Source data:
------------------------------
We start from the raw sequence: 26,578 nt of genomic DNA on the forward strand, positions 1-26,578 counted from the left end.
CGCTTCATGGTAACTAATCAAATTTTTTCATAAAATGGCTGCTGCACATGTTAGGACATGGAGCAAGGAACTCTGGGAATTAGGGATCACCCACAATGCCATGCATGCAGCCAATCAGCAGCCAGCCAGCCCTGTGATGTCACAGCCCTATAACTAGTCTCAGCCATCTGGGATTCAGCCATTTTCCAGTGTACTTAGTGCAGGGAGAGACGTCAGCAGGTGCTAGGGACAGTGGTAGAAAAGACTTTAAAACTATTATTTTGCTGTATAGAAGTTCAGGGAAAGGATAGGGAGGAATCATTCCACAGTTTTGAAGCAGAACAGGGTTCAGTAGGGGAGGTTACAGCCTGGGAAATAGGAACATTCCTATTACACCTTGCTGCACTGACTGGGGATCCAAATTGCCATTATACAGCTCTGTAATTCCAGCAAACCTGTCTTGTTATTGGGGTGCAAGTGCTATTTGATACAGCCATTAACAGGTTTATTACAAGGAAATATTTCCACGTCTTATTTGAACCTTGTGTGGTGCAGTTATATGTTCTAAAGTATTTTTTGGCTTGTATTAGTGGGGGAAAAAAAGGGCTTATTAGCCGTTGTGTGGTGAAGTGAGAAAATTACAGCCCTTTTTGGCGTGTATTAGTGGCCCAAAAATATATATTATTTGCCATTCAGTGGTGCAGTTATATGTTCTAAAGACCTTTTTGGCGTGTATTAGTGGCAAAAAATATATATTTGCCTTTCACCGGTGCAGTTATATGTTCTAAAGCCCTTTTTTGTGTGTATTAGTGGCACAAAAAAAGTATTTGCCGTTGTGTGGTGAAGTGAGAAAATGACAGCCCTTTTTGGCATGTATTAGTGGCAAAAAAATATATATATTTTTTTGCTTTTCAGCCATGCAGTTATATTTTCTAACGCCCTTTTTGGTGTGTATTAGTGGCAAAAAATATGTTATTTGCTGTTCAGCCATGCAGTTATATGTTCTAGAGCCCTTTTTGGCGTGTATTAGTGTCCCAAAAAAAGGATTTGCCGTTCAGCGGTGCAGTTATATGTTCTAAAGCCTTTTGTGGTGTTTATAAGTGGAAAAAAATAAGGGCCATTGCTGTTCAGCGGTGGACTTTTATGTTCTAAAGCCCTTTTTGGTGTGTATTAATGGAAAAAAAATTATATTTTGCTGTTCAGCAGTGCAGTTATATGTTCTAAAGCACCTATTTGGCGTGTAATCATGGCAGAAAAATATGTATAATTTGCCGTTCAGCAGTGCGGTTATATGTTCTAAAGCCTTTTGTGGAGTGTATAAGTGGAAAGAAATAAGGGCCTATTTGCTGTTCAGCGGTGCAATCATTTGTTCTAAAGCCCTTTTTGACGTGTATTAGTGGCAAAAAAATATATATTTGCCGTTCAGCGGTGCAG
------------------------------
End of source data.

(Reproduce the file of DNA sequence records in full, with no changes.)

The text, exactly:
We start from the raw sequence: 26,578 nt of genomic DNA on the forward strand, positions 1-26,578 counted from the left end.
CGCTTCATGGTAACTAATCAAATTTTTTCATAAAATGGCTGCTGCACATGTTAGGACATGGAGCAAGGAACTCTGGGAATTAGGGATCACCCACAATGCCATGCATGCAGCCAATCAGCAGCCAGCCAGCCCTGTGATGTCACAGCCCTATAACTAGTCTCAGCCATCTGGGATTCAGCCATTTTCCAGTGTACTTAGTGCAGGGAGAGACGTCAGCAGGTGCTAGGGACAGTGGTAGAAAAGACTTTAAAACTATTATTTTGCTGTATAGAAGTTCAGGGAAAGGATAGGGAGGAATCATTCCACAGTTTTGAAGCAGAACAGGGTTCAGTAGGGGAGGTTACAGCCTGGGAAATAGGAACATTCCTATTACACCTTGCTGCACTGACTGGGGATCCAAATTGCCATTATACAGCTCTGTAATTCCAGCAAACCTGTCTTGTTATTGGGGTGCAAGTGCTATTTGATACAGCCATTAACAGGTTTATTACAAGGAAATATTTCCACGTCTTATTTGAACCTTGTGTGGTGCAGTTATATGTTCTAAAGTATTTTTTGGCTTGTATTAGTGGGGGAAAAAAAGGGCTTATTAGCCGTTGTGTGGTGAAGTGAGAAAATTACAGCCCTTTTTGGCGTGTATTAGTGGCCCAAAAATATATATTATTTGCCATTCAGTGGTGCAGTTATATGTTCTAAAGACCTTTTTGGCGTGTATTAGTGGCAAAAAATATATATTTGCCTTTCACCGGTGCAGTTATATGTTCTAAAGCCCTTTTTTGTGTGTATTAGTGGCACAAAAAAAGTATTTGCCGTTGTGTGGTGAAGTGAGAAAATGACAGCCCTTTTTGGCATGTATTAGTGGCAAAAAAATATATATATTTTTTTGCTTTTCAGCCATGCAGTTATATTTTCTAACGCCCTTTTTGGTGTGTATTAGTGGCAAAAAATATGTTATTTGCTGTTCAGCCATGCAGTTATATGTTCTAGAGCCCTTTTTGGCGTGTATTAGTGTCCCAAAAAAAGGATTTGCCGTTCAGCGGTGCAGTTATATGTTCTAAAGCCTTTTGTGGTGTTTATAAGTGGAAAAAAATAAGGGCCATTGCTGTTCAGCGGTGGACTTTTATGTTCTAAAGCCCTTTTTGGTGTGTATTAATGGAAAAAAAATTATATTTTGCTGTTCAGCAGTGCAGTTATATGTTCTAAAGCACCTATTTGGCGTGTAATCATGGCAGAAAAATATGTATAATTTGCCGTTCAGCAGTGCGGTTATATGTTCTAAAGCCTTTTGTGGAGTGTATAAGTGGAAAGAAATAAGGGCCTATTTGCTGTTCAGCGGTGCAATCATTTGTTCTAAAGCCCTTTTTGACGTGTATTAGTGGCAAAAAAATATATATTTGCCGTTCAGCGGTGCAG